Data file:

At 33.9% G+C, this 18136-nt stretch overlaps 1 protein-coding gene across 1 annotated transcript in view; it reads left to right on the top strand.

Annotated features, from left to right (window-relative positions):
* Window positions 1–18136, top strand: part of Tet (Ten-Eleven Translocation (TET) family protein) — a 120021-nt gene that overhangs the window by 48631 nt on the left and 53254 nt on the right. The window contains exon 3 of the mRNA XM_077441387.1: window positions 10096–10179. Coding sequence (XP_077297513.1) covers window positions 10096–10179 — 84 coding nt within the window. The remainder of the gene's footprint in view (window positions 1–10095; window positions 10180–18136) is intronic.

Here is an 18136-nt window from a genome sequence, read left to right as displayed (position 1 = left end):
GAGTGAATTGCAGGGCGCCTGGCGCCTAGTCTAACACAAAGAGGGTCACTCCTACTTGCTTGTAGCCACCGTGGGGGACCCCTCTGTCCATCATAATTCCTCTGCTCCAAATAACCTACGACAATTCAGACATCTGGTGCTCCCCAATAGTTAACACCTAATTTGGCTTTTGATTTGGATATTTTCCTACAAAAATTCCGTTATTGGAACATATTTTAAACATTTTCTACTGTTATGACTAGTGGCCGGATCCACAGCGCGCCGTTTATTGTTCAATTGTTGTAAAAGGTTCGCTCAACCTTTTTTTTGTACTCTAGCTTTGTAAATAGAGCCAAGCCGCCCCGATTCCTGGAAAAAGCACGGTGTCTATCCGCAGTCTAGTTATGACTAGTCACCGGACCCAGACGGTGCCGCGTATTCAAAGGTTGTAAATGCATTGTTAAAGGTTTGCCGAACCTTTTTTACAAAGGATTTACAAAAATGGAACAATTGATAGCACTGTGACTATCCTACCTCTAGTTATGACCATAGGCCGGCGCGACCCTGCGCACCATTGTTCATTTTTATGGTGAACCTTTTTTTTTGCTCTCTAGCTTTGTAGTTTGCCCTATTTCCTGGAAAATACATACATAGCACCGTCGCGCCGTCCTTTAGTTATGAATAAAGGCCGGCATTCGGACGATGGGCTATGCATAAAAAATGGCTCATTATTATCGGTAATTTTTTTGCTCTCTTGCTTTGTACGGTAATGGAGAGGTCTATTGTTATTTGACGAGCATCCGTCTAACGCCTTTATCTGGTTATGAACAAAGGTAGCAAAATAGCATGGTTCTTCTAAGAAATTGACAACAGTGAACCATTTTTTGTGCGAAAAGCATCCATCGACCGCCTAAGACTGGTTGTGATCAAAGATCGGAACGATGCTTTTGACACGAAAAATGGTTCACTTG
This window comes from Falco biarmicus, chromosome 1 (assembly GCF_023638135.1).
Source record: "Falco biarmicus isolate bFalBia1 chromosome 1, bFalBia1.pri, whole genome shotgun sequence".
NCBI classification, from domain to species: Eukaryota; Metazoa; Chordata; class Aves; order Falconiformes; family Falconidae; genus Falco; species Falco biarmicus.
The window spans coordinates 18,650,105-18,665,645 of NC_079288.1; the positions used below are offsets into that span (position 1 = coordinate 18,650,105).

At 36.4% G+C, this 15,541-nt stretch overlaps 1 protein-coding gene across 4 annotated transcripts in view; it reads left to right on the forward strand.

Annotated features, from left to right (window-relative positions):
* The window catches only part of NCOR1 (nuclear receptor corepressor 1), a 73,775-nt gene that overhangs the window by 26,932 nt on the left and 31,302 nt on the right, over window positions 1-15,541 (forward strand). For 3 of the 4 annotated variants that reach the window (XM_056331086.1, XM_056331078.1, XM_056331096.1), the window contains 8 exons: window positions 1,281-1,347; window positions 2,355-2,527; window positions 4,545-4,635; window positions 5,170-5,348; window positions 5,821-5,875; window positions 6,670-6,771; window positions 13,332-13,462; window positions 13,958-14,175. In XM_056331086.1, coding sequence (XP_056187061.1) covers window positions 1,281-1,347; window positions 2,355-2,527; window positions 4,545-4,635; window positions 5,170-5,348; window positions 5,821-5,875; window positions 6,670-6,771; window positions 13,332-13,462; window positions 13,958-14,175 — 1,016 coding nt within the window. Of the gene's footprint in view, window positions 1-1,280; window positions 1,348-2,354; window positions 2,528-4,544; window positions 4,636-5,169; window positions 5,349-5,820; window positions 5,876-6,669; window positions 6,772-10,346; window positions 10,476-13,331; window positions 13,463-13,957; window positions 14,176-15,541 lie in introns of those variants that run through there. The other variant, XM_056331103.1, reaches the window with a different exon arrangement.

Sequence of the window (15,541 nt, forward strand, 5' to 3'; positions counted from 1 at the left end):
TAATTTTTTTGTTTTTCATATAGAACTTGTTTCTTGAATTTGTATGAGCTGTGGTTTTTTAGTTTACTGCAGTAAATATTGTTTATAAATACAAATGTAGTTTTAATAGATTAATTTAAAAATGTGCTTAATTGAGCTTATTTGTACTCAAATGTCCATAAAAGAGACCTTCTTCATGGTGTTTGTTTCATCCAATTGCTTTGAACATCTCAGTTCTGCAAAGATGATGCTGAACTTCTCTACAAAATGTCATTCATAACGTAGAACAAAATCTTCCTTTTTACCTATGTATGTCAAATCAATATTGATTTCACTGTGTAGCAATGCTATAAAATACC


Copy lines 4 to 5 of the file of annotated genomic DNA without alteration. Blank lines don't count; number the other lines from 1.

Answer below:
Here is an 18136-nt window from a genome sequence, read left to right as displayed (position 1 = left end):
GAGTGAATTGCAGGGCGCCTGGCGCCTAGTCTAACACAAAGAGGGTCACTCCTACTTGCTTGTAGCCACCGTGGGGGACCCCTCTGTCCATCATAATTCCTCTGCTCCAAATAACCTACGACAATTCAGACATCTGGTGCTCCCCAATAGTTAACACCTAATTTGGCTTTTGATTTGGATATTTTCCTACAAAAATTCCGTTATTGGAACATATTTTAAACATTTTCTACTGTTATGACTAGTGGCCGGATCCACAGCGCGCCGTTTATTGTTCAATTGTTGTAAAAGGTTCGCTCAACCTTTTTTTTGTACTCTAGCTTTGTAAATAGAGCCAAGCCGCCCCGATTCCTGGAAAAAGCACGGTGTCTATCCGCAGTCTAGTTATGACTAGTCACCGGACCCAGACGGTGCCGCGTATTCAAAGGTTGTAAATGCATTGTTAAAGGTTTGCCGAACCTTTTTTACAAAGGATTTACAAAAATGGAACAATTGATAGCACTGTGACTATCCTACCTCTAGTTATGACCATAGGCCGGCGCGACCCTGCGCACCATTGTTCATTTTTATGGTGAACCTTTTTTTTTGCTCTCTAGCTTTGTAGTTTGCCCTATTTCCTGGAAAATACATACATAGCACCGTCGCGCCGTCCTTTAGTTATGAATAAAGGCCGGCATTCGGACGATGGGCTATGCATAAAAAATGGCTCATTATTATCGGTAATTTTTTTGCTCTCTTGCTTTGTACGGTAATGGAGAGGTCTATTGTTATTTGACGAGCATCCGTCTAACGCCTTTATCTGGTTATGAACAAAGGTAGCAAAATAGCATGGTTCTTCTAAGAAATTGACAACAGTGAACCATTTTTTGTGCGAAAAGCATCCATCGACCGCCTAAGACTGGTTGTGATCAAAGATCGGAACGATGCTTTTGACACGAAAAATGGTTCACTTG